“Our little residential area is becoming a dumping ground for sex offenders and now it appears to be for the homeless. The facts:

  1. Nine registered sex offenders in a 1/2 mile square area bonded by the 91 and  57 Freeways, Lincoln Ave. and the Santa River.
  2. The area includes an Elementary School and Public Park frequented by sex offenders who have no other practical way to reach public transportation or just to visit the local, partially deserted strip mall.
  3. Yes, a strip club is located close to the proposed site. Its location was opposed by the local residents. We lost the battle because the area is classified as industrial. The same excuse used by Supervisor Spitzer.
  4. Supervisor Spitzer has never taken the time to visit our neighborhood. If he had, he would have realized that a river does not exist between the proposed homeless shelter and our residential neighborhood.
  5. The shelter is a 11-minute drive from the residential area.
  6. The proposed  countywide shelter is in an extreme north county area location. It should be more centrally located to better serve all of the county homeless.
  7. The proposed location is not well served by public transportation. At least, it should be located closer to the public bus route which operates on Tustin Ave and Amtrak a block away. The Kraemer bus is infrequent and a bus to nowhere.”


The neighborhood - two miles away and across a feeway.  Is it really too close?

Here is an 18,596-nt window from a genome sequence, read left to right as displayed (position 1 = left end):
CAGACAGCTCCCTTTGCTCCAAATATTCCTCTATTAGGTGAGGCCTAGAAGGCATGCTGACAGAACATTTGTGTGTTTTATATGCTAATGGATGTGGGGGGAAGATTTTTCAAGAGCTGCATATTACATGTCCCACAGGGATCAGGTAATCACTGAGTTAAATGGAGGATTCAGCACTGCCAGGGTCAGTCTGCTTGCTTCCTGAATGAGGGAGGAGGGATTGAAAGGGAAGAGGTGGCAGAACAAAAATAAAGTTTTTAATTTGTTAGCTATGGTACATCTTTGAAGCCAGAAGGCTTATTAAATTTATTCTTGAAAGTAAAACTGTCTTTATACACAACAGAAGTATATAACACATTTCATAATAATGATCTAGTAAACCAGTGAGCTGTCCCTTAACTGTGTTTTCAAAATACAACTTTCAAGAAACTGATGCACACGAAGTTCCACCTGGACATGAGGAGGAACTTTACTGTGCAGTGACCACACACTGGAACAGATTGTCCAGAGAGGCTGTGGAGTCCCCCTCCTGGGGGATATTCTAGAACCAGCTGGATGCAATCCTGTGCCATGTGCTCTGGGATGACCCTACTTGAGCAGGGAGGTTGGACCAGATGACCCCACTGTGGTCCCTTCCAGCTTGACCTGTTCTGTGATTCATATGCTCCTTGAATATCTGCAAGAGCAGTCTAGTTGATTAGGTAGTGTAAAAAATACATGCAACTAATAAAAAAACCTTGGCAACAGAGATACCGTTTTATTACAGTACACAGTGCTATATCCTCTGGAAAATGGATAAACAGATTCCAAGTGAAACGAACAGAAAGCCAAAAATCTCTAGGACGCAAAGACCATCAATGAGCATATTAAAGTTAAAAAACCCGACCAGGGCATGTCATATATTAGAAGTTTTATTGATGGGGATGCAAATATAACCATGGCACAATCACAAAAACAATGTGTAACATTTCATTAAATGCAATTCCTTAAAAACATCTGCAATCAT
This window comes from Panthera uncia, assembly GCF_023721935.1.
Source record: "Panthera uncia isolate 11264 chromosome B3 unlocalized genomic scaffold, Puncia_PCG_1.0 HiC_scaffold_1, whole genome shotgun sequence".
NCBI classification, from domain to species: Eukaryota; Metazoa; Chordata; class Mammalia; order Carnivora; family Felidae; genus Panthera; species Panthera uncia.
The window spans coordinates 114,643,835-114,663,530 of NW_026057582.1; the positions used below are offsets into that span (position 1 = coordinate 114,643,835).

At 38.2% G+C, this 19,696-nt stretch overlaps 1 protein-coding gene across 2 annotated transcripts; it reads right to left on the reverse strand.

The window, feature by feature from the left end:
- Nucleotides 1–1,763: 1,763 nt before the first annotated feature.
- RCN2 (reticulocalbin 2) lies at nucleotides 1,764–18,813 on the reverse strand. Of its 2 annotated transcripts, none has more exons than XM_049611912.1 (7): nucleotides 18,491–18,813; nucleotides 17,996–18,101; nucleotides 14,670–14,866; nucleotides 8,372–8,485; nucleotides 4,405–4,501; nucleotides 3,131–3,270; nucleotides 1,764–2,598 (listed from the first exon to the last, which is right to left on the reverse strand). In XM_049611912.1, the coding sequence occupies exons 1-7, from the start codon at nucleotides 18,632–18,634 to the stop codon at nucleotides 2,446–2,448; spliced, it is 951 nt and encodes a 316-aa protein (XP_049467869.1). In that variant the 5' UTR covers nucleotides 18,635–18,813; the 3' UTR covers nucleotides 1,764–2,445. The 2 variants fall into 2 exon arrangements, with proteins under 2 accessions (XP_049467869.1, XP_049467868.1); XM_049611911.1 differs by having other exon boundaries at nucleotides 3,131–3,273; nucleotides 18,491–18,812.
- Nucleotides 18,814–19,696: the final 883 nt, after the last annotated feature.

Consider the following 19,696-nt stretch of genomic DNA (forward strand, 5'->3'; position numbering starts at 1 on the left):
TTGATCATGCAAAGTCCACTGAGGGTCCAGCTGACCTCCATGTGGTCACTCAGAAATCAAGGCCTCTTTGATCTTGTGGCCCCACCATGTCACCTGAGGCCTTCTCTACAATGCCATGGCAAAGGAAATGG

The neighborhood – two miles away and across a feeway.

I don’t agree with the concept of homeless people being dumped, but this is the reality of how the general public reacts to shelter’s projects.  There are pro and cons for a large centralized or smaller spread out throughout the county locations. A centralized large one would on paper better utilize staffing resources and services.  Small ones would be geographically better as the county is a large one, which is the model used by the Social Services Agencies  in most counties, including Orange.  Also the causes and composition of the homeless population require more than establishing a shelter but policies addressing needs such as housing,  jobs, health services.

It is commendable that both supervisors Nelson and Spitzer want to show leadership in this issue, but the  Kraemer location may not be the most adequate solution for a countywide problem.  As David Zenger comments in the VOC:

“…building a permanent facility and investing tons of money is seen as the easiest way to show one’s care and concern, regardless of the efficacy of the final product.

In my view not enough attention (or virtually none) has been given to the idea of very local focus shelters that can hand out immediate support and close down when the need passes or the population moves elsewhere. If I am wrong, I would love to see the analysis that concludes a 20,000 sf central facility in some remote corner of the County is the wisest investment offering the best results.”